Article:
The Parable of the Talents disclose that "the one who had received the one talent went off and dug a hole in the ground and hid his master's money" (Mt 25:18). When later confronted by his master, the servant gave this excuse, "I was afraid" (Mt 25:25). Like this servant the response to fear freezes many in a paralyzing vice that prevents them from utilizing their talent. They bury their ability because they do nothing with it. Fear propels others to overcompensate in one area, for example, in athletic, academic or business success while hiding from their insecurities. If those fears were faced they would develop other abilities that would make them both more well rounded and happier people.
It's an axiom that successful people succeed the most because they fail the most. Failures are failures not so much in their abilities, but in their cowardliness that makes them shun those failures that are the process through which winners must pass to become successful. It is only through many failures that success is possible. However, like the cartoon character, Andy Capp, many can also cry out: "You can't call me a failure. I'm not a failure. I never tried!"
What is true in the natural order is even more valid in the supernatural order. Fear prevents many people from becoming the saints God destined them to be. One fear that cripples many is the fear of the cost. Francis Thompson describes this fear in his autobiographical poem, The Hound Of Heaven. The author depicts God as a bloodhound hot on the trail of a fugitive, Thompson, himself. In describing his inner fears he writes: "Though I know the love of him [the heavenly hound] that followed, yet I feared, lest having him [God] I might not have naught besides [all those other things to which he was attached and know were in his best interest to abandon].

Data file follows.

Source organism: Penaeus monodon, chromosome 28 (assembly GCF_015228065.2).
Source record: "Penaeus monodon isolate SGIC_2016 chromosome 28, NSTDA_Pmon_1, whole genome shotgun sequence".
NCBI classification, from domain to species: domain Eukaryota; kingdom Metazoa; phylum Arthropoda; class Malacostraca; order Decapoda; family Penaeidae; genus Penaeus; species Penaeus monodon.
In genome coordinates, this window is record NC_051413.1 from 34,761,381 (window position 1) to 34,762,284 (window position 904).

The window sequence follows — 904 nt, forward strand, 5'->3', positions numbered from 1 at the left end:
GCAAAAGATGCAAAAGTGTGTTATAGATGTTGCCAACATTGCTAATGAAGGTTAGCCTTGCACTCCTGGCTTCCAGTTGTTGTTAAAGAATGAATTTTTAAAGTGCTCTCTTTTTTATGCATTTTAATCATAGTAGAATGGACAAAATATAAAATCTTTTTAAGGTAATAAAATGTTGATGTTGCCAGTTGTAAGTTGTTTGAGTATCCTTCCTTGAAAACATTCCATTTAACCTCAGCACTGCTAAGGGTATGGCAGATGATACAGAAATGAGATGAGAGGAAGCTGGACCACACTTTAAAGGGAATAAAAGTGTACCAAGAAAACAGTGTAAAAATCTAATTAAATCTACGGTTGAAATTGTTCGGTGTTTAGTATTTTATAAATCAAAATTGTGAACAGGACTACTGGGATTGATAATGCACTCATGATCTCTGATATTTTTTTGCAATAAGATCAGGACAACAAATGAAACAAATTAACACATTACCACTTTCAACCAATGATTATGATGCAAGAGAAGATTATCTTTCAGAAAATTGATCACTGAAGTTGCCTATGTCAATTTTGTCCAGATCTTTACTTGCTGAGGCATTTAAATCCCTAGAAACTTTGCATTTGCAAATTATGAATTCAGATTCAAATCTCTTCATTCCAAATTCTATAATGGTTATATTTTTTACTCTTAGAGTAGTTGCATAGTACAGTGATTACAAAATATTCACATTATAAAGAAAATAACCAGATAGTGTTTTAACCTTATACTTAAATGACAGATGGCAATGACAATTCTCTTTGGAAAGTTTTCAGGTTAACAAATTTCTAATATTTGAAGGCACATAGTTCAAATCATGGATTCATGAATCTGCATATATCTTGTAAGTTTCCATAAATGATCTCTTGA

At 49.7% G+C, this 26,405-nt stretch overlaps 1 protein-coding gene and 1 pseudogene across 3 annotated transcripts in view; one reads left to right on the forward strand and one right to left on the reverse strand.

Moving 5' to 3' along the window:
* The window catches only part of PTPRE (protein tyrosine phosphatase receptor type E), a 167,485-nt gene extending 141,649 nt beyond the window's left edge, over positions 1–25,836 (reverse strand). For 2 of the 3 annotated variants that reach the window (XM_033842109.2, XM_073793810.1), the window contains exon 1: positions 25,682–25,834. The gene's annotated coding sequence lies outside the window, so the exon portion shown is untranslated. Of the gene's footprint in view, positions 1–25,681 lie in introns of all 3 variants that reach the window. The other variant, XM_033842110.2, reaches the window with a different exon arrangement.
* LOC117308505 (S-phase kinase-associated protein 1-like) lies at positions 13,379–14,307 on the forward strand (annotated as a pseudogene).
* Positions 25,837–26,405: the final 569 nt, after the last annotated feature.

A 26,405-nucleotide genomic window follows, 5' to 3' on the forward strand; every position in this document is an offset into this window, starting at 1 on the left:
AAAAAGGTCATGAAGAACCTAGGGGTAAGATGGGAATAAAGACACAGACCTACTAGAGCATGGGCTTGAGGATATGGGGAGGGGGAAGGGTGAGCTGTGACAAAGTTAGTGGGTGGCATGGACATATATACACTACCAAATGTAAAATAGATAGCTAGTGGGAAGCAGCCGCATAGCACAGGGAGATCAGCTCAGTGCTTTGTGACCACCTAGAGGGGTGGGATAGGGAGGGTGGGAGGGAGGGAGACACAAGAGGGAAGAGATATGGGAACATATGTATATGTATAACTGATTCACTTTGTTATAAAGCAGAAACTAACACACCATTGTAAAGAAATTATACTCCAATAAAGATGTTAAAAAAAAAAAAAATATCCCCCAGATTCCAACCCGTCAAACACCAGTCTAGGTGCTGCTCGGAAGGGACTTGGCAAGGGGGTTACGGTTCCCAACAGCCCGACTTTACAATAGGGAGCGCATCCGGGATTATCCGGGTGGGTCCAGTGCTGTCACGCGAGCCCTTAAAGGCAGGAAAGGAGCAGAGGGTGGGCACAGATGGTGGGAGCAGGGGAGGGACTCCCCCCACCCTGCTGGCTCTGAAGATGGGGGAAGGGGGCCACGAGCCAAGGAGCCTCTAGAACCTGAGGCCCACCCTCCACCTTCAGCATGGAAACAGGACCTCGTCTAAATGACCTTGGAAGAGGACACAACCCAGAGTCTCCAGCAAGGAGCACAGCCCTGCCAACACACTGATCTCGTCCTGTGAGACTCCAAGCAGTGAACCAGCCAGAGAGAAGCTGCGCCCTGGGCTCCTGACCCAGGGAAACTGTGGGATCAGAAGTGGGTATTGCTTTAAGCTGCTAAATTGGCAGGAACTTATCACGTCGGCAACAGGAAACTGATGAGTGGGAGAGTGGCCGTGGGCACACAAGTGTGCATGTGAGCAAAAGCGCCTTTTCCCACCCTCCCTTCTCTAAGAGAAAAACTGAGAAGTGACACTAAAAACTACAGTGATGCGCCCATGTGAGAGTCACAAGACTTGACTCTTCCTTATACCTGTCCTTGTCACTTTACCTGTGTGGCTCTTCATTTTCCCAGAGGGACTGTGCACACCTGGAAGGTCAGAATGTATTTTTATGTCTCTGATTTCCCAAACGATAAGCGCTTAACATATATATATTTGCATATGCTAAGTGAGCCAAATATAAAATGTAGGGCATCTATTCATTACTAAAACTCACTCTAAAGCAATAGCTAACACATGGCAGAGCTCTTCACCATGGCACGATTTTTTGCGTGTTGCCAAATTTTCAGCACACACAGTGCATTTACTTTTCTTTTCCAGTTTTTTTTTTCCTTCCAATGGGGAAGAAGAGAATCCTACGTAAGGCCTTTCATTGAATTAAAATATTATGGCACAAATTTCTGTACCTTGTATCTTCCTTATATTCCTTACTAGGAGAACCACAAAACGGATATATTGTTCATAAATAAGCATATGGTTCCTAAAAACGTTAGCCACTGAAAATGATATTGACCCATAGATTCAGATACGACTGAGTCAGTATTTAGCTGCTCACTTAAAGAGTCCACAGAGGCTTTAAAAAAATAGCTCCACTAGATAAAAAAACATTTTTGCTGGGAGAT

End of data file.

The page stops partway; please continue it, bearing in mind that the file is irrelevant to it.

Matthew depicts this same fear in the moving story of the rich young man (Mt 19:16-22). When he asked Jesus what he must do to enter heaven, he was told to keep the commandments. However, when he asked what he must do to be perfect, truly successful, he was told: "go, sell your possessions, and give the money to the poor, and you will have treasure in heaven; then come, follow me." The passage concludes with the poignant statement: "He went away sorrowful; for he had great possessions." How many fail to respond to the talents God have given because they are afraid of the price?
A second fear is that of death and suffering. This may seem surprising because few Christians face the prospect of physically dying for their faith. More common, however, is the feeling of death, of being psychologically trapped and alone in a place so painful that it feels like a living death. This is the pain that people feel in loveless marriages, or when they face the prospect of giving up a sinful relationship and living alone. It is the pain felt by priests and religious after they have lost the spiritual foundation that once gave their calling so much meaning and vitality. It was this fear that moved Jesus to pray: "My Father, if it is possible, let this cup pass from me; yet not what I want but what you want."